Work on war hero boat Willdora gathers at a pace of knots ahead of Tall Ships honour

Willdora's cabin was added after her Dunkirk heroics.
Willdora's cabin was added after her Dunkirk heroics.
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A milestone has been reached in the revamp of a Wearside boat which played a part in the Battle of Dunkirk.

Tomorrow, Sunderland City Council leader Councillor Paul Watson will nail the final plank - also known as the shutter or whiskey plank - into place to complete the deck of Willdora. This fascinating vessel was built with two sister vessels in Scotland in 1901.

Willdora during her trawler days.

Willdora during her trawler days.

She was originally owned by a man called Will who had a wife, Marie and two daughters; Anne and Dora.

He joined the names with his own to christen the three sister boats; Willmarie, Willanne and Willdora.

The Willdora started her life on the seas a fishing trawler and was commandeered to help rescue more than 200 men from the beaches of Dunkirk during the Second World War.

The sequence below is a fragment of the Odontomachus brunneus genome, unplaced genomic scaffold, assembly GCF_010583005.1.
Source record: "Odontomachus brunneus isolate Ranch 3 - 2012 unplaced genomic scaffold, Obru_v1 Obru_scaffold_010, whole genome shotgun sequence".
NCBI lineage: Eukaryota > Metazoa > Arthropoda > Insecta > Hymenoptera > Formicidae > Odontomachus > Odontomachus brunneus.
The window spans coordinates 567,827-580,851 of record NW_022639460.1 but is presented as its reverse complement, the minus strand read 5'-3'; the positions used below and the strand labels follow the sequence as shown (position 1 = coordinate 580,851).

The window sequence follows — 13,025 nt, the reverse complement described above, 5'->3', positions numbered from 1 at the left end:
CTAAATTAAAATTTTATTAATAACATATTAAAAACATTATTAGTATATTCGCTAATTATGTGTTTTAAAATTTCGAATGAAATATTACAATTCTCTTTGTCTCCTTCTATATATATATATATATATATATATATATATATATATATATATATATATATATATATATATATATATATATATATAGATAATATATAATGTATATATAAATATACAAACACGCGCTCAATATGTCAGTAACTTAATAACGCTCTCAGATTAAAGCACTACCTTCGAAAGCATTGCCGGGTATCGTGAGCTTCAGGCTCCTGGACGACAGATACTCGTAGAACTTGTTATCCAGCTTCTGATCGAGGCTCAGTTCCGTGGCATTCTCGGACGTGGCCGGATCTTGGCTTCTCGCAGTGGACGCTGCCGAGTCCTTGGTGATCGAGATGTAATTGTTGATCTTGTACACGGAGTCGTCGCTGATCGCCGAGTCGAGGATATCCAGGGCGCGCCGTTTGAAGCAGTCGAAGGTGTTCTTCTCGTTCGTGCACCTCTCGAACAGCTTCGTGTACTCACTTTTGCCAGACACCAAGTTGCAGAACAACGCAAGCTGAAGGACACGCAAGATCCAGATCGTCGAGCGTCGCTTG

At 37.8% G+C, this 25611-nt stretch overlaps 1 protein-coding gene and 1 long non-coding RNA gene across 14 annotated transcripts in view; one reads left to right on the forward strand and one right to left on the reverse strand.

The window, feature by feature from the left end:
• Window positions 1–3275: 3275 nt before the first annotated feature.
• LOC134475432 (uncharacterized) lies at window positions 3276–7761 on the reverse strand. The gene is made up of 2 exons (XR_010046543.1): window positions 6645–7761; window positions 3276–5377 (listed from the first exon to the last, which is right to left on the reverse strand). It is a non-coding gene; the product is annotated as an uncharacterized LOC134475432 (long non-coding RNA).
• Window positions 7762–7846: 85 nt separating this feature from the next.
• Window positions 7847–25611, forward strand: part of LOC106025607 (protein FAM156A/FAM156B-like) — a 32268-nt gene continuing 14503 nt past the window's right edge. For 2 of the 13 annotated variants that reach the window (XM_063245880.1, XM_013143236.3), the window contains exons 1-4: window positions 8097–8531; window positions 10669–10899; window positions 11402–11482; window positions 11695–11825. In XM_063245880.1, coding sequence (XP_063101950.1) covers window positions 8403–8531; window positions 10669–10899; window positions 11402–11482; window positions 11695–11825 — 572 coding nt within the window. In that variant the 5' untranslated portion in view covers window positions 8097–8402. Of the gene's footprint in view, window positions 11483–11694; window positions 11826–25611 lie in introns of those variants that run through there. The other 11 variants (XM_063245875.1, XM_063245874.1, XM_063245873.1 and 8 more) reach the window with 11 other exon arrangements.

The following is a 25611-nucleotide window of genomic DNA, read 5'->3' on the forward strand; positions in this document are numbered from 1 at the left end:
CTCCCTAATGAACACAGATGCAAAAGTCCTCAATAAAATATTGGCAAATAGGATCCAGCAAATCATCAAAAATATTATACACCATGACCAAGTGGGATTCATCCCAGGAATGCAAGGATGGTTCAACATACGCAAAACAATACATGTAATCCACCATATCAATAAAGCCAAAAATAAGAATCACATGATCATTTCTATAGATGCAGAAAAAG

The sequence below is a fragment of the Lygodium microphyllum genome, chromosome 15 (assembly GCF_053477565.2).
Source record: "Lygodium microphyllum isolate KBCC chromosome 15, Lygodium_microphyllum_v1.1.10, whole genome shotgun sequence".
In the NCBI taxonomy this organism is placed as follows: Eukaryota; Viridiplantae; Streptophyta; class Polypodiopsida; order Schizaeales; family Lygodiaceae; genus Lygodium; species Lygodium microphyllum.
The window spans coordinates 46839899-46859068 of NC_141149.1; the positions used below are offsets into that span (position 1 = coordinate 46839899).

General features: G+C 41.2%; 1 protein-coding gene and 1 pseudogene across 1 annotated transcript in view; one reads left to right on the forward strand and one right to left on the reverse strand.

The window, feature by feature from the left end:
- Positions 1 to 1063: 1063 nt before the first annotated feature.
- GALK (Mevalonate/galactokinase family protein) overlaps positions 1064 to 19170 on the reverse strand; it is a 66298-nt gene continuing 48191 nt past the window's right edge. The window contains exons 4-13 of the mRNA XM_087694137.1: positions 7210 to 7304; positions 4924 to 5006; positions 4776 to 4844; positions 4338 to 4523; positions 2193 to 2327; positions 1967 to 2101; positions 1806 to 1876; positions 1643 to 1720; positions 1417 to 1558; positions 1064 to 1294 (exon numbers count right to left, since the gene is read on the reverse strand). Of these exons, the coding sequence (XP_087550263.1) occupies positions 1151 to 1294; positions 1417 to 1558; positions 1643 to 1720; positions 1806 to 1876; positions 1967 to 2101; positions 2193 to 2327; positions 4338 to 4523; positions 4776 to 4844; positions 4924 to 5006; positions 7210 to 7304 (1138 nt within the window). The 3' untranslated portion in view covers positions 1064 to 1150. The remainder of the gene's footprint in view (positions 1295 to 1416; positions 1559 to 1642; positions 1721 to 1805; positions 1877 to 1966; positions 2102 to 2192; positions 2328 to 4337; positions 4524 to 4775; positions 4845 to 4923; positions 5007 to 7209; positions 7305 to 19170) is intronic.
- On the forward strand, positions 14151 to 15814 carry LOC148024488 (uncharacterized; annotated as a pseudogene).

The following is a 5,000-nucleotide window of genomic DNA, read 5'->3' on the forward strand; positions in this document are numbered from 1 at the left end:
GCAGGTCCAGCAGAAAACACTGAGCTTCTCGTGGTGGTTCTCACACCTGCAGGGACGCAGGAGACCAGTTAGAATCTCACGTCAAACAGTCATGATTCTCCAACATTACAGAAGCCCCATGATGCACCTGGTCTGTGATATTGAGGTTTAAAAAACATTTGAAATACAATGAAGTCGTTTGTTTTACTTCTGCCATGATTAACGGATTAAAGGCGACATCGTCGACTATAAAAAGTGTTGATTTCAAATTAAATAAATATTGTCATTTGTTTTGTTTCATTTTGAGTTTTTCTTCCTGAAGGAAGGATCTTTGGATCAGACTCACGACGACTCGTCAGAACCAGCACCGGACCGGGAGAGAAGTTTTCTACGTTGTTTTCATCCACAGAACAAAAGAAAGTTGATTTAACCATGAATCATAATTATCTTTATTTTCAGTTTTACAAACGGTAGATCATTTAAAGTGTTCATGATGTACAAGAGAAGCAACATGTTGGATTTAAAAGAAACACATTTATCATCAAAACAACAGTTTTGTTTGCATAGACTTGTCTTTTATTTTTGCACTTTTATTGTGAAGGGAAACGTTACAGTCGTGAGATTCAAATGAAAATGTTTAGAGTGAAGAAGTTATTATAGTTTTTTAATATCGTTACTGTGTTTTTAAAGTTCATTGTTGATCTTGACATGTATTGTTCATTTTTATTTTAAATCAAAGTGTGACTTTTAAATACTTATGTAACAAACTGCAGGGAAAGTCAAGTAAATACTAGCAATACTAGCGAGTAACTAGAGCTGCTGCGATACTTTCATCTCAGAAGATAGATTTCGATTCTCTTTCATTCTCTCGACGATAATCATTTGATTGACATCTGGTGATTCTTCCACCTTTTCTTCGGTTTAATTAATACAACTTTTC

After the war she was finally returned to the UK and an ex-soldier from Sunderland who recognised her made an effort to rescue and restore her.

It is great to see how the work is progressing on Willdora.

Councillor Paul Watson

In 1993 based in Tyneside, she was given the honour of leading out the Tall Ships Races out of Tynemouth.

Sunderland Maritime Heritage aim to have the Willdora ready in time to lead out the fleet for The Tall Ships Races 2018.

Coun Watson said: “It is great to see how the work is progressing on Willdora.
“It’s been quite a while since I was a shipwright and even longer since I finished a wooden deck but I can still appreciate the skill and patience required to bring a boat like this back to pristine and as far as possible original conditional.

“Helped with funding by the East area Committee, when she is ready I’m sure she will be a great added attraction when the Tall Ships Races start from Sunderland in 2018.”

Chris Carolan of Sunderland maritime Heritage with the Willdora.

Chris Carolan of Sunderland maritime Heritage with the Willdora.

At Dunkirk more than 300,000 British, Commonwealth and Allied troops were cornered at the French coast.

Operation Dynamo was launched in a bid to rescue them with a flotilla of small vessels lifting the men from the beaches and taking them to warships offshore.

During the operation Willdora rescued over 200 British servicemen.

After lifting the troops, she was struck by shellfire and was forced to beach herself, remaining in France after the evacuation was over.